Other questions remain to be resolved. In particular there is extensive evidence implicating endoplasmic reticulum (ER) stress in β-cell lipoapoptosis (10,11). Although not addressed directly, Hennige et al. suggest that PKCδ might link ER stress with mitochondrial apoptosis as hypothesized for other cell types (12). Alternatively, PKCδ could act upstream of ER stress, perhaps via inhibition of autophagy (13). Another possibility is that ER stress and PKCδ represent separate pathways, used differentially depending on the duration and especially extent of fatty acid exposure (Fig. 1). Although not always appreciated, the free fatty acid concentration is determined by the ratio of fatty acid to albumin, and this varies widely among various studies. Under moderate exposure (fatty acid–to–albumin ratio <4) ER stress was shown to be responsible for the majority of β-cell apoptosis (11). At the higher ratio used by Hennige et al. (~10) it is possible that other mechanisms, perhaps including PKCδ and/or FOXO1, come into play. Interestingly, one of the genes regulated by FOXO1 is the transcription factor C/EBP homologous protein (CHOP) (14). This is a major mediator of β-cell death due to ER stress during moderate lipid exposure (15,16), but CHOP is also induced independently of ER stress. Thus, PKCδ and FOXO1 could contribute to CHOP-mediated apoptosis in a manner that becomes quantitatively more important at fatty acid concentrations higher than those required for ER stress. Conversely, use of lower effective concentrations of fatty acids might explain a previous report that PKCδ was not involved in β-cell apoptosis (17).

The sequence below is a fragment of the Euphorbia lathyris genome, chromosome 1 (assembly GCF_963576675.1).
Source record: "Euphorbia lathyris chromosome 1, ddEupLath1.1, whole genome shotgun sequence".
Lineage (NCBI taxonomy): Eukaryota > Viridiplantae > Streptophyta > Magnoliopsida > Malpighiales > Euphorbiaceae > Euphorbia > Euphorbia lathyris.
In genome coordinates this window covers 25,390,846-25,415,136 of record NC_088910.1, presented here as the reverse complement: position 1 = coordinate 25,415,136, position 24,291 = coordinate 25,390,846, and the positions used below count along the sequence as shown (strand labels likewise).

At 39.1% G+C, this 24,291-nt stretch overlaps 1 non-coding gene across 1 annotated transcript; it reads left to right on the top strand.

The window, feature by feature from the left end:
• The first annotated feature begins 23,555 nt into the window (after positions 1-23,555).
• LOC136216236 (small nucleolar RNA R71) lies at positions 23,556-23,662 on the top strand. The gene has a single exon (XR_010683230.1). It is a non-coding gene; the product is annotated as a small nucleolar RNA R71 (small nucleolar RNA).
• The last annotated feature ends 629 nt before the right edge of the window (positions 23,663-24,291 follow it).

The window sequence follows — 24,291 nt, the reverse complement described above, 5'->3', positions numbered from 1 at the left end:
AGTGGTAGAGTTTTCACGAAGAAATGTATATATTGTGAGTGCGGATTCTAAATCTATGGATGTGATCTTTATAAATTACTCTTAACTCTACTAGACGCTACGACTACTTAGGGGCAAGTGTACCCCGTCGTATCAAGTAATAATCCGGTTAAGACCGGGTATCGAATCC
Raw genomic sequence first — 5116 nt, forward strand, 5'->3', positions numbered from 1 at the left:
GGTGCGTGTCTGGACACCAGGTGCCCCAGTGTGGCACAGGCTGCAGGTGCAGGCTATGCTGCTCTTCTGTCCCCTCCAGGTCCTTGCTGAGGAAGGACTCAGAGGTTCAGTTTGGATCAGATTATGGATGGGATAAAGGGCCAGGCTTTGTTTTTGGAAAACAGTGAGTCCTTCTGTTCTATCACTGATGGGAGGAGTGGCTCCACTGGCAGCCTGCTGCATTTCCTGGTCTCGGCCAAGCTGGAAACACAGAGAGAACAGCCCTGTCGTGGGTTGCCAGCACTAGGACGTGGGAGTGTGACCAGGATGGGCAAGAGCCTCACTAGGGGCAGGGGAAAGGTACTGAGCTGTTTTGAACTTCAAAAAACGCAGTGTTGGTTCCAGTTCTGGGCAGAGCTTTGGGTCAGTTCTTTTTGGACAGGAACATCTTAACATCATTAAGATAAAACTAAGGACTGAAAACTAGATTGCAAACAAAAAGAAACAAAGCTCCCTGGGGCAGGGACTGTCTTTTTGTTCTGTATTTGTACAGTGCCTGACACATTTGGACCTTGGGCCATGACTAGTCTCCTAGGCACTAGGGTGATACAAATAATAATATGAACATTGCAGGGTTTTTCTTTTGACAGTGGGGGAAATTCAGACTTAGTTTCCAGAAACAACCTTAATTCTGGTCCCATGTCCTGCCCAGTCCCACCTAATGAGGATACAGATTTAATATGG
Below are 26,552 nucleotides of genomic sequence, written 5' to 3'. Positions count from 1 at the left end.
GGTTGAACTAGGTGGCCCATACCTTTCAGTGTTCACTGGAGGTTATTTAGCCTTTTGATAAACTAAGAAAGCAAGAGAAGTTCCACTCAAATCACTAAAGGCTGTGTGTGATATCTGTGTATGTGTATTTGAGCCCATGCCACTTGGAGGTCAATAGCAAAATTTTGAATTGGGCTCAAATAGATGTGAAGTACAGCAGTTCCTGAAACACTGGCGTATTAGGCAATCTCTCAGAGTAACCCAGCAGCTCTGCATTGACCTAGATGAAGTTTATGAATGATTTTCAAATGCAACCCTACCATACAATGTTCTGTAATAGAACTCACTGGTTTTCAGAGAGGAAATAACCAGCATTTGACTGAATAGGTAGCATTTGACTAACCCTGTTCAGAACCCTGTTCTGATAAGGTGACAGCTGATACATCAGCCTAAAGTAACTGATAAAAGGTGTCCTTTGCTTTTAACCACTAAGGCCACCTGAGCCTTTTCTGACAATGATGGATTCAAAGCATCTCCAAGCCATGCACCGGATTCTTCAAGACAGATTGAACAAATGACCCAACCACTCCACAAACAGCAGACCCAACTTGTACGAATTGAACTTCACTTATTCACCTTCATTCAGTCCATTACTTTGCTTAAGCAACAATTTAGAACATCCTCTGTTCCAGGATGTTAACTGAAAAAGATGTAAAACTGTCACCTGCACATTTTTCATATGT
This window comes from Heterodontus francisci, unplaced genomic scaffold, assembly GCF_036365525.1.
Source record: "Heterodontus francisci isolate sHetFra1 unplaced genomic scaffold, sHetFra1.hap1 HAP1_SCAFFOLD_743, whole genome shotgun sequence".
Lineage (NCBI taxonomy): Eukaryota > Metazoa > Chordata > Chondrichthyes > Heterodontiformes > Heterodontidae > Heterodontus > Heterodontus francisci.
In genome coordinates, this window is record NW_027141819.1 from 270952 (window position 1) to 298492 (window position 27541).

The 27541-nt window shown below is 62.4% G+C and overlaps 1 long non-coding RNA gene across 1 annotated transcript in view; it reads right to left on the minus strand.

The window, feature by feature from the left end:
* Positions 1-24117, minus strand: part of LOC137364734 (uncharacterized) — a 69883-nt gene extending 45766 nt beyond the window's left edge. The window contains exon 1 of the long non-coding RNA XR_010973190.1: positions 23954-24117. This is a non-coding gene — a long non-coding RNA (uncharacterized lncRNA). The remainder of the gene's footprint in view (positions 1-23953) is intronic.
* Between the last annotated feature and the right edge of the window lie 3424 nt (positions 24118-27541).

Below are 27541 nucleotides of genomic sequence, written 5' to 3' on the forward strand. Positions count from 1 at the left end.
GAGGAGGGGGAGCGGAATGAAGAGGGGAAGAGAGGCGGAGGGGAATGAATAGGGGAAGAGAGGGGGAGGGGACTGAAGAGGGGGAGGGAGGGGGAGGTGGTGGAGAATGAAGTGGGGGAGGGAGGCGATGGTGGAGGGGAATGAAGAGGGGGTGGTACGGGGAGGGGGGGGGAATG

Whatever the mechanisms, it is now clear that inhibiting PKCδ specifically in β-cells does improve both β-cell function and glucose tolerance in mice maintained on a high-fat diet (2). This raises the potential of inhibiting of PKCδ to treat type 2 diabetes. This possibility is underscored by a recent study using whole-body deletion of PKCδ in which glucose intolerance due to high-fat feeding was also reduced (18). In this instance the major mechanism appeared to be an improvement in hepatic lipid metabolism and insulin sensitivity. Perhaps a β-cell phenotype would have been more apparent if, as with Hennige et al., a diet enriched in saturated (as opposed to polyunsaturated) fatty acids had been used (18). In any event, these two studies now suggest that inhibition of PKCδ might exert benefits at multiple sites. This would be analogous to a proposed rationale for inhibiting PKCε, which has been broadly implicated as negative regulator of insulin sensitivity (1). However, inhibition of PKCε also results in a pronounced enhancement of glucose-stimulated insulin secretion, specifically from defective or lipid-pretreated β-cells (19). This, together with an independent phenotype involving diminished hepatic clearance of insulin, greatly enhances insulin availability and accounts for most of the observed improvement of glucose tolerance, at least in long-term models of high-fat feeding. Unlike the situation with PKCδ, inhibition of PKCε did not augment β-cell mass (19) but specifically upregulated the amplification pathway for glucose-stimulated insulin secretion (20). The complementarity in function of these two PKC isoforms, and the difficulties associated with developing truly selective inhibitors, suggests that a single molecule antagonising both PKCδ and PKCε might constitute a suitable therapy for type 2 diabetes. At the very least, a better understanding of the roles of these key PKC isoforms, their substrates, and manners of activation should shed much-needed light on the molecular mechanisms underpinning type 2 diabetes.
Work discussed from the labs of C.S.-P. and T.J.B. was funded by project grants from the National Health and Medical Research Council of Australia.
Both labs have also received support from Kai Pharmaceuticals (San Francisco, CA) for evaluation of inhibitors of PKCε in the context of type 2 diabetes. No other potential conflicts of interest relevant to this article were reported.
See accompanying original article, p. 119.